Fifteen years after avian influenza killed six people in Hong Kong Special Administrative Region of China in 1997, poultry selling practices have changed radically because the government took the step that year of ordering a slaughter of all poultry in the city, effectively halting the disease in its tracks.
Despite sporadic outbreaks among poultry, there have been no human cases originating in the city and its poultry industry has undergone a transformation.
Although live poultry is still sold in the city’s fresh produce, or wet, markets, the government revoked licenses from three quarters of the poultry traders in 2008, dramatically reducing the number of locations where live poultry is sold.
There used to be compulsory monthly rest days for poultry stalls; since 2008 this has been extended to a ban on keeping live birds overnight in retail markets so all poultry must be slaughtered at the end of each working day. There have also been periodic bans on poultry selling whenever birds infected with the virus have been found at or near markets or the city’s 30 poultry farms.
Professors Malik Peiris, Tam Wah-Ching and their colleagues at Hong Kong University (HKU) Pasteur Research Centre, are currently documenting the impact of these interventions to control H5N1 avian influenza among poultry. “We have found that they dramatically reduce the amplification of avian flu viruses in wet markets, thus reducing risk to humans.
"Unfortunately, Hong Kong SAR is one of only a few places that is doing any of these things. From the point of view of the safety of Hong Kong SAR, the measures are effective but H5N1 is certainly not under control in many parts of Asia. That is the concern, especially now that we know it can potentially acquire human-to-human transmissibility.”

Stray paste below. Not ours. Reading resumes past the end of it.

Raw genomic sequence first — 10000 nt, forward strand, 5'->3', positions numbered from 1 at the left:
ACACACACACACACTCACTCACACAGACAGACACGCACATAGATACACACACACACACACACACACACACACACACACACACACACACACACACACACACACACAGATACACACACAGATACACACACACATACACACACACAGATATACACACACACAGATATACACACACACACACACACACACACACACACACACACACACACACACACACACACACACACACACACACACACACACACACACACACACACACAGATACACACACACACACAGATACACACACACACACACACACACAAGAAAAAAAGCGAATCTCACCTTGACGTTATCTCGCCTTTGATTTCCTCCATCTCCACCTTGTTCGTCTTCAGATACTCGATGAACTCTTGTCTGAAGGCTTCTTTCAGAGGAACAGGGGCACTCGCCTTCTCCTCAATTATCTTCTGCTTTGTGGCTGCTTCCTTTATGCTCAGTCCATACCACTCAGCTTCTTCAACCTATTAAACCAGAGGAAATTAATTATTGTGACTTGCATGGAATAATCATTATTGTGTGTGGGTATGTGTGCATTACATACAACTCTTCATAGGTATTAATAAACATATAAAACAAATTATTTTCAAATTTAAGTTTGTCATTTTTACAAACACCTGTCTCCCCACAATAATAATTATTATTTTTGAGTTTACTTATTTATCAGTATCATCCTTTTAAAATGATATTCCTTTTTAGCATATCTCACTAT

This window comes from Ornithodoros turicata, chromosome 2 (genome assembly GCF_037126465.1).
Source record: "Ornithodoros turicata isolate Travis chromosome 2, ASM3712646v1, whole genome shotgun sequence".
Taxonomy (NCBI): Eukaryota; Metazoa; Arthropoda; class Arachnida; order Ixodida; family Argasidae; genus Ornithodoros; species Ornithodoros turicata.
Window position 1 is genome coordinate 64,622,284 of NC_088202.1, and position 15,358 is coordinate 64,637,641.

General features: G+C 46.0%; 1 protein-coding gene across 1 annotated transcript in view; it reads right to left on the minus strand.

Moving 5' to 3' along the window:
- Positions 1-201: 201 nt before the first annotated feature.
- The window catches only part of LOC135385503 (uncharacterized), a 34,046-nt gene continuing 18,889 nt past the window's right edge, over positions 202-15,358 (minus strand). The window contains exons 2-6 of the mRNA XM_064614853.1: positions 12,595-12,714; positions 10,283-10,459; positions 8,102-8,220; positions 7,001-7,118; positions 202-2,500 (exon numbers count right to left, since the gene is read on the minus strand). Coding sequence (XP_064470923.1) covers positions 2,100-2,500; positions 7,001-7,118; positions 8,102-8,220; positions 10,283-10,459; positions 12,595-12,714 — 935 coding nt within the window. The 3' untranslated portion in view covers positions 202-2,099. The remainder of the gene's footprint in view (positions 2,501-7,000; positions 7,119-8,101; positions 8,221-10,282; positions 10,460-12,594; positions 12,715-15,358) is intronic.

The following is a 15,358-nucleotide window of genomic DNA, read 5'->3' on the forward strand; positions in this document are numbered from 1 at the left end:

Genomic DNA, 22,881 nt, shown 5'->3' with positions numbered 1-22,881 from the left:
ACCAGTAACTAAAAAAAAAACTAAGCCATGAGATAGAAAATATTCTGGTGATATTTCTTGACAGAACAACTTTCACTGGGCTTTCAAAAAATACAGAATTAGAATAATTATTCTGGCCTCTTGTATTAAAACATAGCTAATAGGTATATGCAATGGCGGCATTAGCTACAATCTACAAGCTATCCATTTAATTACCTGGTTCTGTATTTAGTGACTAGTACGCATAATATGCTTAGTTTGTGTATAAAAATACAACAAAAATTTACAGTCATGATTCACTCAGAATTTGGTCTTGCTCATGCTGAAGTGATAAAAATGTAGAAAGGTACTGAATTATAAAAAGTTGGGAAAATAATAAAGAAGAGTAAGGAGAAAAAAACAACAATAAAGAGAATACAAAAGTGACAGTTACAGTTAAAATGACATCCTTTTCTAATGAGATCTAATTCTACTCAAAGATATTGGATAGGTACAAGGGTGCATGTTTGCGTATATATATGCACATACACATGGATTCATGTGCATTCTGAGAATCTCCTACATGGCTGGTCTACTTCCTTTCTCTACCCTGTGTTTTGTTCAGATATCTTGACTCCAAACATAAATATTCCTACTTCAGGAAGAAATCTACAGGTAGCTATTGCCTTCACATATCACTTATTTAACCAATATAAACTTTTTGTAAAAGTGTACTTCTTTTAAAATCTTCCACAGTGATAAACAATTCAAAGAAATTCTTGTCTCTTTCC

It is this potential for transmissibility and the threat of a possible pandemic that is keeping epidemiologists occupied. Two groups in the Netherlands and the United States of America have demonstrated that the virus can be altered to enable transmissibility in ferrets, and research on vaccines that can neutralize all influenza A viruses is also ongoing.
According to the World Health Organization (WHO), people in countries experiencing outbreaks of H5N1 in poultry will likely continue to be exposed to the virus through contact with infected poultry or contaminated environments; and therefore sporadic human cases will occur as long as the virus continues to circulate in poultry, especially in household poultry.
Worldwide, as of 6 July this year, there had been 607 reported human cases and 358 deaths in 15 countries, according to WHO. “Although this case–fatality estimate may be skewed by a bias in detecting more severe cases, there is no doubt that H5N1 is the nastiest of all the flu viruses around currently. The 2009 H1N1 pandemic virus itself is relatively benign and has not changed much antigenically,” says Peiris.
Egypt, Indonesia and Viet Nam account for 80% of all cases since 2003 and 78% of all avian influenza deaths. WHO is working with these and other countries that are most affected to better prevent, detect and deal with human cases of avian influenza.
In the process, this is leading to far wider benefits – health system improvements that leave countries better prepared for other threats to public health.